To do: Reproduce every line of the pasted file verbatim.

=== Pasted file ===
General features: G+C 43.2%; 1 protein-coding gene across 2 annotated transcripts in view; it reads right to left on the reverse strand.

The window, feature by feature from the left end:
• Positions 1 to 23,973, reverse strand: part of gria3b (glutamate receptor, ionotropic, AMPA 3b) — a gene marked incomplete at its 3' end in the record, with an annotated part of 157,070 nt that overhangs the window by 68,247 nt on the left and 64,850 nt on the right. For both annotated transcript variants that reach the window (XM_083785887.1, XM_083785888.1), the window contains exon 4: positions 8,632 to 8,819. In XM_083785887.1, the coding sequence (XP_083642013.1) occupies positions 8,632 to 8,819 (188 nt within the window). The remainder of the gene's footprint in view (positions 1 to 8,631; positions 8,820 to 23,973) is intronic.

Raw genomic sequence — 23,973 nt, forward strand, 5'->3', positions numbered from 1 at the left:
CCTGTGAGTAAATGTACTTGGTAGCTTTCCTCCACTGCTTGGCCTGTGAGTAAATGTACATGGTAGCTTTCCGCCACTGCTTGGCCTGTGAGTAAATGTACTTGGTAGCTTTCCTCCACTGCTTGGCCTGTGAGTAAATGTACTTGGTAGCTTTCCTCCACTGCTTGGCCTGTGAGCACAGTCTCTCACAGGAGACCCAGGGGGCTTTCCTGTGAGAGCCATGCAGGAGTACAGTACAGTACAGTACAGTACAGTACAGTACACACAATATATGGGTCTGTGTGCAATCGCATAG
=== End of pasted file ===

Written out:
General features: G+C 43.2%; 1 protein-coding gene across 2 annotated transcripts in view; it reads right to left on the reverse strand.

The window, feature by feature from the left end:
• Positions 1 to 23,973, reverse strand: part of gria3b (glutamate receptor, ionotropic, AMPA 3b) — a gene marked incomplete at its 3' end in the record, with an annotated part of 157,070 nt that overhangs the window by 68,247 nt on the left and 64,850 nt on the right. For both annotated transcript variants that reach the window (XM_083785887.1, XM_083785888.1), the window contains exon 4: positions 8,632 to 8,819. In XM_083785887.1, the coding sequence (XP_083642013.1) occupies positions 8,632 to 8,819 (188 nt within the window). The remainder of the gene's footprint in view (positions 1 to 8,631; positions 8,820 to 23,973) is intronic.

Raw genomic sequence — 23,973 nt, forward strand, 5'->3', positions numbered from 1 at the left:
CCTGTGAGTAAATGTACTTGGTAGCTTTCCTCCACTGCTTGGCCTGTGAGTAAATGTACATGGTAGCTTTCCGCCACTGCTTGGCCTGTGAGTAAATGTACTTGGTAGCTTTCCTCCACTGCTTGGCCTGTGAGTAAATGTACTTGGTAGCTTTCCTCCACTGCTTGGCCTGTGAGCACAGTCTCTCACAGGAGACCCAGGGGGCTTTCCTGTGAGAGCCATGCAGGAGTACAGTACAGTACAGTACAGTACAGTACAGTACACACAATATATGGGTCTGTGTGCAATCGCATAG